On the contrary, however, John Locke and his group (the non-absolutist) accept the views of the absolutist to an extent. They agree with their view that the sovereignty begins with the peoples consent, but they reject the view that the sovereignty of the rulers has no limits. Locke and his group argue that the authority of the government ends where the constitution stops; that is, there should be limitations on governmental powers. For them the good of the society stipulated in constitution should be their watch dog. They should act according to the constitution. As stated by Locke, against the constitution there is no authority.[6]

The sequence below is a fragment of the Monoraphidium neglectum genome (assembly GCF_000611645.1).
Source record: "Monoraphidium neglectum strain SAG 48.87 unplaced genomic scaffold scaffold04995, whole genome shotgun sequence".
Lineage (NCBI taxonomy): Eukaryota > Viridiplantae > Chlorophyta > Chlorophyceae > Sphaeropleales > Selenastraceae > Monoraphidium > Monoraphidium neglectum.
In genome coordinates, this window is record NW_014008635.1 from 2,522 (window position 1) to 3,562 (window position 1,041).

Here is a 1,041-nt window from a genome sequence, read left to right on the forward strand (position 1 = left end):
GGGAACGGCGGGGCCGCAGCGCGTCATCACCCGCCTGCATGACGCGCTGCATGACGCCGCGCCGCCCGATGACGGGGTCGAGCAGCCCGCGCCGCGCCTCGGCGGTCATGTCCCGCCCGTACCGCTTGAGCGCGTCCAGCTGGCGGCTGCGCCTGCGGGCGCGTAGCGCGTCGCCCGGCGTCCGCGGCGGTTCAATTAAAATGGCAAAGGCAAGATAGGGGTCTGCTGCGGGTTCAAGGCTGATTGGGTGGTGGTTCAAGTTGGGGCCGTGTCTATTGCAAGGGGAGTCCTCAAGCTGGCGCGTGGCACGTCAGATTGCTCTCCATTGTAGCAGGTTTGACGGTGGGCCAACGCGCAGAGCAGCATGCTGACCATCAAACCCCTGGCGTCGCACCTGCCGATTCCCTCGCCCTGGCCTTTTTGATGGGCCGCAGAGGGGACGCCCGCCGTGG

In trying to solve this last problem, the non-absolutist landed into another big problem. One may ask, owing to the assertion of the non-absolutist, what should be the position or how would the masses react when the ruler becomes a despot or a tyrant? To this question Locke answer that the ultimate solution is rebellion or revolution. For him, since the ruler is no more working according to the mind of the people, and by so doing he brings evil to the society, he leads the people back into the state of war, the people cannot but resist him.

And whoever in authority exceeds the power force he has under his command to compass that upon the subjects who the later not, ceases in that to be a magistrate and acting without authority may be opposed as any other man by force invades the right of another, given him by the law, and makes use of them.[7]

Here lies the relevance of his philosophy of rebellion. Our essay tries to see to what extent Locke reasonably justifies rebellion against despots.

1.3 Purpose of the Study